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Lightning's Koci plays tour guide

Thursday, 09.18.2008 / 9:30 AM / NHL Premiere

By Dan Rosen - NHL.com Senior Writer


You already know David Koci sports a tough-guy reputation around the NHL, but you probably had no idea the on-ice enforcer thinks a stroll through Prague's Old Town Square is "pretty" and one of his favorite Czech delicacies is steak tartar.

Koci, the towering 6-foot-6, 238-pound forward who signed with Tampa Bay over the summer, told NHL.com that and more about his home city of Prague, where the Lightning will open the regular season with games Oct. 4 and 5 against the New York Rangers.

If you're one of the lucky fans traveling to Prague for the 2008 NHL Premiere, you should read the Q&A that follows because Koci has some free advice for all the tourists out there, including me:

NHL.com -- I'm a tourist in Prague for the games and I want to taste some authentic Czech food. What places are you sending me to and what am I eating?

David Koci -- I would probably send you downtown to Old Town Square, where there are a bunch of restaurants and they serve Czech food. I usually don't like the Czech food too much because it's not really healthy. It's like dumplings and pork and sauerkraut. It's really good, though. The one thing I do like very much is steak tartar. It's just raw meat with egg inside and people mix it together and they eat it with fried Czech bread. Some people don't even want to try it because they're afraid, but it's kind of a Czech delicacy. People will get a beer with it and hang out. You can also go to the Vaclavske Namesti (Wenceslas Square) for typical Czech food for tourists.

NHL.com -- The games only last a few hours, so that leaves plenty of time for touring. What tourist attractions do you recommend?

DK -- Definitely check out the Prague Castle. I recommend it big time. It's the biggest castle in the world. And that's on a hill, so it's a great view of the entire city. It's a fun place to go. It's different. Inside the Prague Castle is a big cathedral, one of the biggest cathedrals in the world and that's pretty cool, too. The Czech president's office is also inside the Prague Castle. You can walk from the Prague Castle down to Charles Bridge. When you walk it, you walk into the Old Town, which is amazing. It's like from an old story. I go there every summer and I don't even believe how pretty it is. It's built around the castle and there is a big river there, the Vltava River. You can walk across the Charles Bridge into New Town, which isn't really new, and that's where you have the two squares and that newer part of the city, but it's still pretty old. There are lots of little streets and stuff to see. You can't see it all in one day.

NHL.com -- If you're looking for some nightlife after the games, where are you going to tell someone to go?

DK -- I'd go downtown, near Old Town Square. It's good Wednesday, Thursday, Friday and Saturday. You can go to great dance clubs or bars or just to get a drink and sit outside somewhere. If you go to Old Town Square you will always find something. My favorite spot is called Infinity and that's located close to downtown. From the Vaclavske Namesti you can take a train or the underground maybe three stations to get there. It's maybe 10 minutes away, and it's still downtown. The difference about Prague and American cities is in Prague everything is jammed up together so everywhere you go there are buildings. We don't have skyscrapers, but it's all together. People will see it's a different city.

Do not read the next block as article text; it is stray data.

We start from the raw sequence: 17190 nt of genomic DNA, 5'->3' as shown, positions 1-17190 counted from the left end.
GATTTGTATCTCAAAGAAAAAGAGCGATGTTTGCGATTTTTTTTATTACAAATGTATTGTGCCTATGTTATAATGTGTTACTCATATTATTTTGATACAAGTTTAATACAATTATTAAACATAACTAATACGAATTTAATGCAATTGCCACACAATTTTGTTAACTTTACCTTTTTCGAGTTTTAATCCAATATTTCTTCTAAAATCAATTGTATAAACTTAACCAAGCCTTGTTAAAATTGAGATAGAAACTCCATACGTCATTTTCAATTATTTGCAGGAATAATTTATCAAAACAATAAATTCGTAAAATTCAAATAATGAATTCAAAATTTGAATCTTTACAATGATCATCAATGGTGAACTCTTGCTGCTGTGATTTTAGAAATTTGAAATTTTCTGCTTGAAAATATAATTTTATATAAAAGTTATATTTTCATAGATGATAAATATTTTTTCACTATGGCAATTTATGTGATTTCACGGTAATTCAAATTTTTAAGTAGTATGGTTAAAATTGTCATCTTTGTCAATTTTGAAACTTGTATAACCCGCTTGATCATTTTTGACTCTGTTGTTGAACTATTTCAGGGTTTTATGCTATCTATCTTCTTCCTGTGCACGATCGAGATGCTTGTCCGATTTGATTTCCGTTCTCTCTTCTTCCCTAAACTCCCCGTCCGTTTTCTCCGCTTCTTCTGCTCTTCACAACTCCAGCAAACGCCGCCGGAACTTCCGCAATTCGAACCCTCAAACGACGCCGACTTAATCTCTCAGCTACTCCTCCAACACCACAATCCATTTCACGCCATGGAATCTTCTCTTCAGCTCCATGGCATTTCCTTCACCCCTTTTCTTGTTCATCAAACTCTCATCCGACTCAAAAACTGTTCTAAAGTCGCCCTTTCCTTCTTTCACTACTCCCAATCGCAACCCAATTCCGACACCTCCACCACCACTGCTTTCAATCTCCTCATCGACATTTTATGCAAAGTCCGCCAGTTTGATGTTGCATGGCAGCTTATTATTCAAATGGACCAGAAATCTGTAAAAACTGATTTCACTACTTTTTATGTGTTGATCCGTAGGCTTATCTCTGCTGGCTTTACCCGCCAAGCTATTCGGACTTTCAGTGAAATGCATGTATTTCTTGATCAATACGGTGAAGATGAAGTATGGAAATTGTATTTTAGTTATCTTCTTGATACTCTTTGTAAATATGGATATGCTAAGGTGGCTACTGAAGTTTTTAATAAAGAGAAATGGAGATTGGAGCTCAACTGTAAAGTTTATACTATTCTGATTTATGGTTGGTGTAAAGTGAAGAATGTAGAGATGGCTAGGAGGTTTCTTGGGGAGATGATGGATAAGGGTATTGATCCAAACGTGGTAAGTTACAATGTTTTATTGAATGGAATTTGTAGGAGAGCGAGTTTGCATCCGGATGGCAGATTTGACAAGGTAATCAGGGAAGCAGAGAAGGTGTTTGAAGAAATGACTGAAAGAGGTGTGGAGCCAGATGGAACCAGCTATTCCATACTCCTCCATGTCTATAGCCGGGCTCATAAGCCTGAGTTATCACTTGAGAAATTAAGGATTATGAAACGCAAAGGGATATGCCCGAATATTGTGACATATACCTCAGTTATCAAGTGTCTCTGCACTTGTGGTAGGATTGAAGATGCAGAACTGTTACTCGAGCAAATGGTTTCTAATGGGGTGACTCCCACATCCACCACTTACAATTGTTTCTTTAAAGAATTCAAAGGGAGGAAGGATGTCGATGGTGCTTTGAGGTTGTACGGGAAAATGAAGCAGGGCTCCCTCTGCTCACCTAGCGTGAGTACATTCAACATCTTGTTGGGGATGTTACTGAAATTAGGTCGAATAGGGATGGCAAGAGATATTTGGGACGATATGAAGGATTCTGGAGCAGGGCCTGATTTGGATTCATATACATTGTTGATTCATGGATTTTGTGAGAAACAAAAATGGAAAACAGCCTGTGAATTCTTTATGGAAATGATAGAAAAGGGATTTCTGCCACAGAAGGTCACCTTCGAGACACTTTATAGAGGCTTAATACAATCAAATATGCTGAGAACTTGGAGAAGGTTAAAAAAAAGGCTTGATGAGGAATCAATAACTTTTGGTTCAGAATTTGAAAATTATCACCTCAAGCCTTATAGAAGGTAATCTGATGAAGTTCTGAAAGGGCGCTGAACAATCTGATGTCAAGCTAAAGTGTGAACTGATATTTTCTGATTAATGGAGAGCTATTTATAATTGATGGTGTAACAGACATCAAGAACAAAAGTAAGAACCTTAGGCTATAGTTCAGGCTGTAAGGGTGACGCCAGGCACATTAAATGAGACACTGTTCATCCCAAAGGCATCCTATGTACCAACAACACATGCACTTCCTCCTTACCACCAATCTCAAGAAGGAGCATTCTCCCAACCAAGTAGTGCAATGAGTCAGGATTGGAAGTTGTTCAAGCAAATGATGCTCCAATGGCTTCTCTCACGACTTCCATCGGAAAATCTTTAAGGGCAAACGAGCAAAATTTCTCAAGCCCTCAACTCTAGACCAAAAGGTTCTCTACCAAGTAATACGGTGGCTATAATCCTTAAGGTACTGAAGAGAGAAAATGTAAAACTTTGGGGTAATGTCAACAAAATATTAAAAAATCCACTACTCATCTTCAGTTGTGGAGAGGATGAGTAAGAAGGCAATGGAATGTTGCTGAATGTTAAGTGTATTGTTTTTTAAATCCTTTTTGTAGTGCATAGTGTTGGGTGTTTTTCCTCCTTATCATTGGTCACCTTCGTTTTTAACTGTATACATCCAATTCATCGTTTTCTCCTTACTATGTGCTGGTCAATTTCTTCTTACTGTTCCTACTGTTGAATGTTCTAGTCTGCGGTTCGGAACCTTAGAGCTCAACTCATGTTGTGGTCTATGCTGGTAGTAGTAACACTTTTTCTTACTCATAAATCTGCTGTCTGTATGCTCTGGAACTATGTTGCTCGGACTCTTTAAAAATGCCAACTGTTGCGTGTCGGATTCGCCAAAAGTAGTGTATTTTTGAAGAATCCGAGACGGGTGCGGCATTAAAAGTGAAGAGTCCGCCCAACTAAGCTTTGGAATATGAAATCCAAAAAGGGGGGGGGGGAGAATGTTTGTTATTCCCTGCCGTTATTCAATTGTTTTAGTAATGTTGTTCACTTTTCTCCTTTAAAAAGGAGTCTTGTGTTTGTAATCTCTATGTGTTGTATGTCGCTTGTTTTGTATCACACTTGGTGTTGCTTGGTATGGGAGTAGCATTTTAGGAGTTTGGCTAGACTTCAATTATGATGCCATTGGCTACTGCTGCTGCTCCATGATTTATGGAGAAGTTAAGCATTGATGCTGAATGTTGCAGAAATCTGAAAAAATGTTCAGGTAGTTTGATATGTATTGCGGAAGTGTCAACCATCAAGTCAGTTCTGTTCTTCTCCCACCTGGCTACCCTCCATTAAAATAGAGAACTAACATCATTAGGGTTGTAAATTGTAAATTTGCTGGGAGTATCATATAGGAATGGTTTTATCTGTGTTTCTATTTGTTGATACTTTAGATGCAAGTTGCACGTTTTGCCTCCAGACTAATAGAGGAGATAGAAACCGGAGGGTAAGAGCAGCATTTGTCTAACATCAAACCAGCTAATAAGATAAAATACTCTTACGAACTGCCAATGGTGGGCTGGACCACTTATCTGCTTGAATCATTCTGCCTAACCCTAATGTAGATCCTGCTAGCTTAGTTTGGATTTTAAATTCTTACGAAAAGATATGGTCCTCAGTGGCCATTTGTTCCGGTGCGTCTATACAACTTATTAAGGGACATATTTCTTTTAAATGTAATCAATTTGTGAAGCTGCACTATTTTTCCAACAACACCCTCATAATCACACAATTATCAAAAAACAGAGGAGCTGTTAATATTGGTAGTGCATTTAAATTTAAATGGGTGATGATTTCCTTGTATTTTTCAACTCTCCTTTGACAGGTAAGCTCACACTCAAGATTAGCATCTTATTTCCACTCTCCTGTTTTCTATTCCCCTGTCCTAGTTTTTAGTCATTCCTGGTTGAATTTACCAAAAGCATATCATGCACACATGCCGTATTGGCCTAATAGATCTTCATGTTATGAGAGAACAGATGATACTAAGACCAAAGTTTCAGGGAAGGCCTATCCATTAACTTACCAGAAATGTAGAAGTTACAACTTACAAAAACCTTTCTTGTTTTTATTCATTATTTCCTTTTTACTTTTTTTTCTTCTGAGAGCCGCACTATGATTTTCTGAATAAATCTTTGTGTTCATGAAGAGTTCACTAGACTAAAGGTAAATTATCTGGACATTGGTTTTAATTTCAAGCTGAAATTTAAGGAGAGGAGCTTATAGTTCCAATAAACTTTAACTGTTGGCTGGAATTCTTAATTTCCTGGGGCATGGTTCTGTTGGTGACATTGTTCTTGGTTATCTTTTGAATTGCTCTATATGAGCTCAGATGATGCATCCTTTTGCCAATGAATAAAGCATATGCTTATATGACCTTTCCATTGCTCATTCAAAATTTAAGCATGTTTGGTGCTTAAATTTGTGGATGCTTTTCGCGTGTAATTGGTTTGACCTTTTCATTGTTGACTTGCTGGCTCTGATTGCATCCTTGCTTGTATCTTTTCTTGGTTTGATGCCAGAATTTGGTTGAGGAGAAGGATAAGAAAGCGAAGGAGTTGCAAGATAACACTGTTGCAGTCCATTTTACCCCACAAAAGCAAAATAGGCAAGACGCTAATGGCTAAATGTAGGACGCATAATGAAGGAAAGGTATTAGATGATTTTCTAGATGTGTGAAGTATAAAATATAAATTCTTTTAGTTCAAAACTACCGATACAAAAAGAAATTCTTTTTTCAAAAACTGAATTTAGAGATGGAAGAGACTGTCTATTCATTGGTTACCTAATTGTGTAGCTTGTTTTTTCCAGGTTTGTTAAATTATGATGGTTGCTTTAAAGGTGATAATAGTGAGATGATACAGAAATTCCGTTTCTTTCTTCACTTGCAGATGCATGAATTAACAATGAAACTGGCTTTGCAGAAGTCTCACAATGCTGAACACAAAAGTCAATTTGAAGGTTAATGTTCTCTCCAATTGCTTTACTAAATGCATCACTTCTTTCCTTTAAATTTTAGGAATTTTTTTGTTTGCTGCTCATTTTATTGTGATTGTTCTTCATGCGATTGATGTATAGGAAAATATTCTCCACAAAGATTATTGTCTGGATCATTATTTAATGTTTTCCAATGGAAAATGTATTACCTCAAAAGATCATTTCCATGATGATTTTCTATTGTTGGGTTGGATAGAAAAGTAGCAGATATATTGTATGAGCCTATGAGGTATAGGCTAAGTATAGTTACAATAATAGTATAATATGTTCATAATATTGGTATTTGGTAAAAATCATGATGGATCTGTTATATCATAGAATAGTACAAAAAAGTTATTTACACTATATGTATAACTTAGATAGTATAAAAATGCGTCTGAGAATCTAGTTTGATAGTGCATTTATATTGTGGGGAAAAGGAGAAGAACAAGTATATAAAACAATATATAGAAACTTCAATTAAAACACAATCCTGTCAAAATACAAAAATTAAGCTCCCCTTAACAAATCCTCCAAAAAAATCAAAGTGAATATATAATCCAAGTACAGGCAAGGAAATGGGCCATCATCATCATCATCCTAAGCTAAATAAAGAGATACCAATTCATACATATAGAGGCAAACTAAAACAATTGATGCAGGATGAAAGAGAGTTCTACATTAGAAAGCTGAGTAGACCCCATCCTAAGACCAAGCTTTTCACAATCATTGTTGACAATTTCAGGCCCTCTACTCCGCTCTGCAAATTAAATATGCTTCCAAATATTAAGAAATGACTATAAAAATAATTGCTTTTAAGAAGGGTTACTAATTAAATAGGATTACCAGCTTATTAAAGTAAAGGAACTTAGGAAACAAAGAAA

NHL.com
-- Do Czech fans tailgate before hockey games?

DK -- No, not all that much I don't think, but it's been a while for me. They're good fans. They're fun. They're loud. They go to restaurants before the game or to pubs. They get drinks there, or they go after the game, too. Usually the Czech games start at 6 o'clock, so people will usually go out after the game."

NHL.com -- Is there a local team in the Czech Extraliga that may be playing on a night when the Rangers and Lightning aren't?

DK
-- Yes, sure there are. Sparta Praha, and the other team is called Slavia Praha. It's hard to say which team is more popular. Slavia won the national championship last year, but Sparta has always been better than Slavia. Slavia plays in the same arena the NHL will be in (Sazka Arena), and Sparta plays in its own arena. The game days are Tuesday, Friday and Sunday so you may be lucky to catch a Friday game. Slavia won't be home, but Sparta might be. If you want to see Czech games you can also drive to Kladno, where Jaromir Jagr is from. Kladno has a team. I'm sure one of the three teams plays home that Friday.

NHL.com
-- It's early October in Prague – what is the weather going to be like and how should someone dress?

DK
-- It's hard to say. It can be really nice or it can be bad weather. I would definitely bring a warmer jacket. Not a winter jacket, but maybe a lighter jacket and have something like a long shirt under it. Definitely it could be in the 50s. It's the same way it would be in New York City.

Contact Dan Rosen at drosen@nhl.com.


Quote of the Day

The groove of being behind a bench is going to be interesting at first, but thank God we have a few exhibition games to get rid of those cobwebs. Overall the excitement of it all and the freshness and coming back refreshed, all those things are going to be assets. If [the players] come ready to give their best effort in practice and games, good things are going to happen. I'm always looking for results. It's not always on the scoreboard. It's winning and building something.

— Bryan Trottier on making his return to coaching as an assistant with the Sabres